Devils Tower and Around

One main thing that I love about traveling is doing the un-planned. Or I guess a better way of explaining it is looking at a map and seeing that you’re actually pretty close to a place you’ve always wanted to go… and then actually going. Today was that type of a day.

I rolled out of bed bright and early and got on the highway for the hour and a half drive northwest into Wyoming to visit Devils Tower. This is a place I’ve always wanted to go, I think because it’s always seemed like a strange, almost mystical place. And this feeling truly sinks in as you approach it. Devils Tower looms up in the distance, and I swear it’s mainly because of the surrounding countryside. You have this beautiful grassland and a winding river, and then… up comes the odd, jarring shape of Devils Towers, which almost looks like a scar, or deformity on the land. But one thing is for sure, it literally draws you to it, because of its strangeness.

At Devils Tower I also again noticed the diverse people around, people really from all over the world – this actually made the place stranger. I mean think about it. Devils Tower is pretty much in the middle of nowhere, and you come here because you want to be here. It’s not a pit-stop along the highway. But then in this remoteness you hear Russian, Mandarin, Italian, Hindi, and many other languages. I guess that’s the power of this place. People come from far and wide.

After walking around the Tower, and watching people slowly climb up its sides, I took a nice, slow drive back into South Dakota down the Belle Fourche Valley, and eventually ended up in Deadwood. En route, it’s striking how much different the Northern Hills are from the Central and Southern. Up North it’s just rougher and tougher-hewn. Down south it seems more genteel for some reason. Anyway, Deadwood I liked, but have mixed feelings about.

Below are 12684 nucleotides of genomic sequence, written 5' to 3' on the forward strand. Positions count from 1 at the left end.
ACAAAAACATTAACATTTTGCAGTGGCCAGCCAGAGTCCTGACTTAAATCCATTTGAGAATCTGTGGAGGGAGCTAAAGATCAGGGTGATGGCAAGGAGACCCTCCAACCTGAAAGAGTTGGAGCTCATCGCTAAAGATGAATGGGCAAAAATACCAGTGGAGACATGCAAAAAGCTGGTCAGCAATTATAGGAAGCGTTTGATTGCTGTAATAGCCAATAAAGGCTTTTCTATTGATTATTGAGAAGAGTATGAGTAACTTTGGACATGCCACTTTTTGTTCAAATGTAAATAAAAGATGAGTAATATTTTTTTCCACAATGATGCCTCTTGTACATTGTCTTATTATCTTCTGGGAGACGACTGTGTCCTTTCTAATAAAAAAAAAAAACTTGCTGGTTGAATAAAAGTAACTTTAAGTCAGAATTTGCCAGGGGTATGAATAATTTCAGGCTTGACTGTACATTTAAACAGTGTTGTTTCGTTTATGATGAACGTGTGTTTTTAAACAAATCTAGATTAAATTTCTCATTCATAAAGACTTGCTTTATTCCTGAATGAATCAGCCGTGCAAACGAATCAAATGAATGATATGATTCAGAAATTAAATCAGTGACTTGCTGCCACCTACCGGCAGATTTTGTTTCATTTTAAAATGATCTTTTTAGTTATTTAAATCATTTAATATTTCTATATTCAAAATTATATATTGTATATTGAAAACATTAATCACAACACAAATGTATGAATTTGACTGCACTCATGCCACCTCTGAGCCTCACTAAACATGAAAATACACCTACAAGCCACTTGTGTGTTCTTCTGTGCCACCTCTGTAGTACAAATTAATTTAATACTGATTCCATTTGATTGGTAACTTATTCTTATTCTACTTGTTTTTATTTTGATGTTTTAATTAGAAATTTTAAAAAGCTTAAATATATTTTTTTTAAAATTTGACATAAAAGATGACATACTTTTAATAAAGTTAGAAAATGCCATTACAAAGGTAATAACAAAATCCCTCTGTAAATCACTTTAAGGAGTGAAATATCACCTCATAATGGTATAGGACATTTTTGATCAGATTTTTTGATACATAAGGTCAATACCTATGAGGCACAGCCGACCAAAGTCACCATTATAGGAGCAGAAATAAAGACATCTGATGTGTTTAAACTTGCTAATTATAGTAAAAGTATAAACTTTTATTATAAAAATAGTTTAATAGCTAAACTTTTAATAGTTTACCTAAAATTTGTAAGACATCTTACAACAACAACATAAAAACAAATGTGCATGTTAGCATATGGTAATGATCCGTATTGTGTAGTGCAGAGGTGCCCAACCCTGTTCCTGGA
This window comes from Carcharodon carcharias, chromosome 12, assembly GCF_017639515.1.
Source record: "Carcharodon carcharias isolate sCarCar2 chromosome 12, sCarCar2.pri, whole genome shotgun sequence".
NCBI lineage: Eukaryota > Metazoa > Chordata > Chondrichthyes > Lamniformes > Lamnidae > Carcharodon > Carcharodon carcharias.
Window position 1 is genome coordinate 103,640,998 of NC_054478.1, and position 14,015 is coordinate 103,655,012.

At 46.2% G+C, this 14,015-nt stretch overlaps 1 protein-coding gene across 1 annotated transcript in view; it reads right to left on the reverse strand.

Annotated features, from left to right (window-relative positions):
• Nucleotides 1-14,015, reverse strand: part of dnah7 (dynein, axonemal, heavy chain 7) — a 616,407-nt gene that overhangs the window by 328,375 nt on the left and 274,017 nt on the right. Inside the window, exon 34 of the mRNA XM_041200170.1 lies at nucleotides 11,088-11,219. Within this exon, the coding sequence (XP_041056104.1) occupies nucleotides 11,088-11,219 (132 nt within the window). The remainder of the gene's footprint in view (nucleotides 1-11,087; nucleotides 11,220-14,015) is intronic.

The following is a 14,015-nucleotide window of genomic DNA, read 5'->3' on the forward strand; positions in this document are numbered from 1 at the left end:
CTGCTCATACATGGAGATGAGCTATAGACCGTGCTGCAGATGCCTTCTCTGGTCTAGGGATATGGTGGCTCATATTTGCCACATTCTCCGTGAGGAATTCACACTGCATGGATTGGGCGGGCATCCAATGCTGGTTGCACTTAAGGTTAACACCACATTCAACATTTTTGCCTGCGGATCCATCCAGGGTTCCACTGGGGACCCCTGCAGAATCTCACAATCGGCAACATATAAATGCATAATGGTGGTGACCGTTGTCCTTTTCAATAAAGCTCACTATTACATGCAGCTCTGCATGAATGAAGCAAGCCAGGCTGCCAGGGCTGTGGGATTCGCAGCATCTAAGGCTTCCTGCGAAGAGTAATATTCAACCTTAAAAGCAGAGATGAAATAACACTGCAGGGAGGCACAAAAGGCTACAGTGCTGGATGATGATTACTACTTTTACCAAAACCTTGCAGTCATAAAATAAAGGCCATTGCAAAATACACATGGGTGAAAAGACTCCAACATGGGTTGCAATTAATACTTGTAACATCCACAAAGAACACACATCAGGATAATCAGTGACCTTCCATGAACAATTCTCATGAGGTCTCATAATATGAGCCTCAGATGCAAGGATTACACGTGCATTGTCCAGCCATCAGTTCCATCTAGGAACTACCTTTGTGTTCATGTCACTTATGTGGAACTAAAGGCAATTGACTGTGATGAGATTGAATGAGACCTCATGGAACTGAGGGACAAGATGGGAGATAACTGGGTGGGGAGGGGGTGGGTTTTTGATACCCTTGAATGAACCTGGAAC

I say this because I feel like you can’t really tell what’s real about the town. Or really if anything is real. But what makes it worse is that most people don’t seem to mind, and even prefer the fakeness. I don’t exactly mind this per se, but worry when no one seems to question the information they’re given. It’s like your tour guide says this and that, and even if it’s complete nonsense it’s somehow believed in. Polished history, for a price. The only real highlight of the town, I think, is Mt. Moriah Cemetery, which sits above the town.

Here you have the grave sites of a lot of famous people, like Wild Bill Hickok and Calamity Jane. It’s also a great place to look out over the town. But mainly it’s quiet and peaceful, and gives you a chance to hike around the grave sites up in the hills. Strenuous at times, but beautiful.

After Deadwood I mainly spent the rest of the day just down the road in Lead, and was spellbound by the Homestake Mine. I mean this place is a giant, massive hole in the ground. But what I find most interesting is that it keeps on winding around beneath the surface for miles and miles. It’s this subterranean city the twists below Lead. I think this is thought-provoking. An entire world beneath our feet.

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